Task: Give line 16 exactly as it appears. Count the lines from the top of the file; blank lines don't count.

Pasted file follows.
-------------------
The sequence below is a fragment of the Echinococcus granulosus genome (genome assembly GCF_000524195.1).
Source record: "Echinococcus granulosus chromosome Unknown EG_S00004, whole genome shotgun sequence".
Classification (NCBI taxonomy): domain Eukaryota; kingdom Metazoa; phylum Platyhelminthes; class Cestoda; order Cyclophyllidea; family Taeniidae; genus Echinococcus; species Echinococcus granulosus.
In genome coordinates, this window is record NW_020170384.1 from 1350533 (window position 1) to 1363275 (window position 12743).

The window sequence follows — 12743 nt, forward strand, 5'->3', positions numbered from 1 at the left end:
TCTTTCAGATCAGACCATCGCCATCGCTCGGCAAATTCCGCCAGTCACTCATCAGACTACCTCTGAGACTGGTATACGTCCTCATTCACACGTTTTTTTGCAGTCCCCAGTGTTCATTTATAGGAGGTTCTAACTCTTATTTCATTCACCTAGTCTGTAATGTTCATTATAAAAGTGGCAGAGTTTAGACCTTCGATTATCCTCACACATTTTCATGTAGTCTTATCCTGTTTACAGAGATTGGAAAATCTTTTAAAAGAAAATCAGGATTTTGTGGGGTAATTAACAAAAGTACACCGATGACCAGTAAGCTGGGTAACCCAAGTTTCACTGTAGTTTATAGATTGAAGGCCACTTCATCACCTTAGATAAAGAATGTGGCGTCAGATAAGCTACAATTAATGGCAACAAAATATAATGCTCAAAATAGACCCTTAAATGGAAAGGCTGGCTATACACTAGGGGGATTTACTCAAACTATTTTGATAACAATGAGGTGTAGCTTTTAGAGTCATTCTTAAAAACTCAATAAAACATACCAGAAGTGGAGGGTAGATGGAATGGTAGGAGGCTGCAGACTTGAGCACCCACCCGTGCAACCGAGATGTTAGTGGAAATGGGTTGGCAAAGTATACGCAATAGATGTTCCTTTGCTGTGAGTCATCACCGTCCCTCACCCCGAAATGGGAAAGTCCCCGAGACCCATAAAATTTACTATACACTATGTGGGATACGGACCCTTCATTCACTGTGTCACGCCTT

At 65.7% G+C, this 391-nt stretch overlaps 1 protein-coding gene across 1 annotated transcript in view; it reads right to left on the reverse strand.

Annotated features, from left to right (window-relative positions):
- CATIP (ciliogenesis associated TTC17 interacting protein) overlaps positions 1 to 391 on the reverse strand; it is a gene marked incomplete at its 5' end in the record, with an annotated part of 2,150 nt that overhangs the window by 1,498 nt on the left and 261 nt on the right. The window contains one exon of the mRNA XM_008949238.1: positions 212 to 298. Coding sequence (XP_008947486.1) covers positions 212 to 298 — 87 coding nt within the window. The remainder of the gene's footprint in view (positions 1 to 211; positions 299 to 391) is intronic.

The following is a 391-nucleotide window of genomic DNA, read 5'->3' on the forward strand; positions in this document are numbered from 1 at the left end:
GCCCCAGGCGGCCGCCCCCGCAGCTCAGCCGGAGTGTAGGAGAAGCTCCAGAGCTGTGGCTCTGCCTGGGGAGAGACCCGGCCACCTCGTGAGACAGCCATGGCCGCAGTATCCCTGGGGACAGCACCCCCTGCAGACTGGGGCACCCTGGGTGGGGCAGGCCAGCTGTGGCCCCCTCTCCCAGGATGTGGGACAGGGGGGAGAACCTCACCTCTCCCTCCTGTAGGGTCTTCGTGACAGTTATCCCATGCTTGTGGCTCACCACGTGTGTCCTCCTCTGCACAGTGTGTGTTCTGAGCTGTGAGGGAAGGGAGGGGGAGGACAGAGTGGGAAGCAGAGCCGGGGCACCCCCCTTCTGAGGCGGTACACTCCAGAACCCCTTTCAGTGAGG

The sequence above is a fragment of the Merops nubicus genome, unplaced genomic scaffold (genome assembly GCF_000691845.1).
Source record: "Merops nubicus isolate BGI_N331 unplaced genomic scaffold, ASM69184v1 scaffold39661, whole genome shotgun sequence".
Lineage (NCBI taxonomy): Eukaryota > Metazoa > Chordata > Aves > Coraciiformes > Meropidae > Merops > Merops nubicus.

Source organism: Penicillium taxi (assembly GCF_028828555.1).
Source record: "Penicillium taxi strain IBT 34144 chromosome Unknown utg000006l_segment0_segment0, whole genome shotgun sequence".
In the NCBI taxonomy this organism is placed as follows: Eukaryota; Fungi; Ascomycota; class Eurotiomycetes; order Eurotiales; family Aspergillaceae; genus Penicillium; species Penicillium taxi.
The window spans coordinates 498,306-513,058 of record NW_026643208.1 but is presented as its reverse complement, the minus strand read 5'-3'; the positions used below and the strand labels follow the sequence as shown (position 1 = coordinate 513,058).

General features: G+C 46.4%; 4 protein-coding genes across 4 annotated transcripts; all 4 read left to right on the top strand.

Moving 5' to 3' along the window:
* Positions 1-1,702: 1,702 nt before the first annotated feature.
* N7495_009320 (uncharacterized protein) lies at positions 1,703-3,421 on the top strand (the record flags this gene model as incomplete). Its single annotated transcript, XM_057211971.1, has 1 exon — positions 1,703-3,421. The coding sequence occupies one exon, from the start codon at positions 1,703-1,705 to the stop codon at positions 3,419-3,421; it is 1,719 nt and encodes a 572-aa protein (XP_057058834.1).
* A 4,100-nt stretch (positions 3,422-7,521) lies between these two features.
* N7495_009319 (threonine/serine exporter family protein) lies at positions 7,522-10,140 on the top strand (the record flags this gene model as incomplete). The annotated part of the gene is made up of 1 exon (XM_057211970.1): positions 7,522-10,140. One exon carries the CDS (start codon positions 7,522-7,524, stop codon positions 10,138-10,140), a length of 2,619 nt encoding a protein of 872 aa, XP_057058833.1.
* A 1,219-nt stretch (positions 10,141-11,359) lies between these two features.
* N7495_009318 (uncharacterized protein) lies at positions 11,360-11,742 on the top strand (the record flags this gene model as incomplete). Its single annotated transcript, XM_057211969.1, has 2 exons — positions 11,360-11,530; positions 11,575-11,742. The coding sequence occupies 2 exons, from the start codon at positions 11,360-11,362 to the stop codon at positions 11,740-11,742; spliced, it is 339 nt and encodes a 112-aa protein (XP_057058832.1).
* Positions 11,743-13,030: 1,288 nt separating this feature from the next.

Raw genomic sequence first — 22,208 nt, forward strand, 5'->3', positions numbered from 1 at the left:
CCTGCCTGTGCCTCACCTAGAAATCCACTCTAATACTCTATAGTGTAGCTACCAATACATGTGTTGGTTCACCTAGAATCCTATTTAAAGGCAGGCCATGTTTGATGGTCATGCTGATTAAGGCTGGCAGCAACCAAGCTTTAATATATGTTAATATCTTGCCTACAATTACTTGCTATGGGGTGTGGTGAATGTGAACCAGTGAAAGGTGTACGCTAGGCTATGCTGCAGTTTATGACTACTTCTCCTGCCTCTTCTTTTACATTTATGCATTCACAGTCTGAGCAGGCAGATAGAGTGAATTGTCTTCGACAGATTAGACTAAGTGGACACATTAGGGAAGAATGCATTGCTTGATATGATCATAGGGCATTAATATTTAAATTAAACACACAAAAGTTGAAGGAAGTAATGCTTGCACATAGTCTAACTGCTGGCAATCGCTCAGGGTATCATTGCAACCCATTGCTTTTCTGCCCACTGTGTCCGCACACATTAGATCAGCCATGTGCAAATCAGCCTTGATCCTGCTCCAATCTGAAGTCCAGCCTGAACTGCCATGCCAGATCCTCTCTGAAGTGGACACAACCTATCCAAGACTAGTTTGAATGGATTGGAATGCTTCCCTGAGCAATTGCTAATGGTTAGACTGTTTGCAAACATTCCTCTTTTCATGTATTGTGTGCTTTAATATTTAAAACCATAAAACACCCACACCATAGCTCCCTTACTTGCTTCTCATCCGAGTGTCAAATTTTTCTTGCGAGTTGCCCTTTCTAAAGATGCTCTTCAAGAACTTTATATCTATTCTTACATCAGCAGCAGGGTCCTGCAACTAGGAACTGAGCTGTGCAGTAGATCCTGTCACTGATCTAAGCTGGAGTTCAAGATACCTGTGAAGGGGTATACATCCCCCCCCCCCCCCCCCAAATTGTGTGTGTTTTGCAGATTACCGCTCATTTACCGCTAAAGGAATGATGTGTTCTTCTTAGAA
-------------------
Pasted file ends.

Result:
Source record: "Penicillium taxi strain IBT 34144 chromosome Unknown utg000006l_segment0_segment0, whole genome shotgun sequence".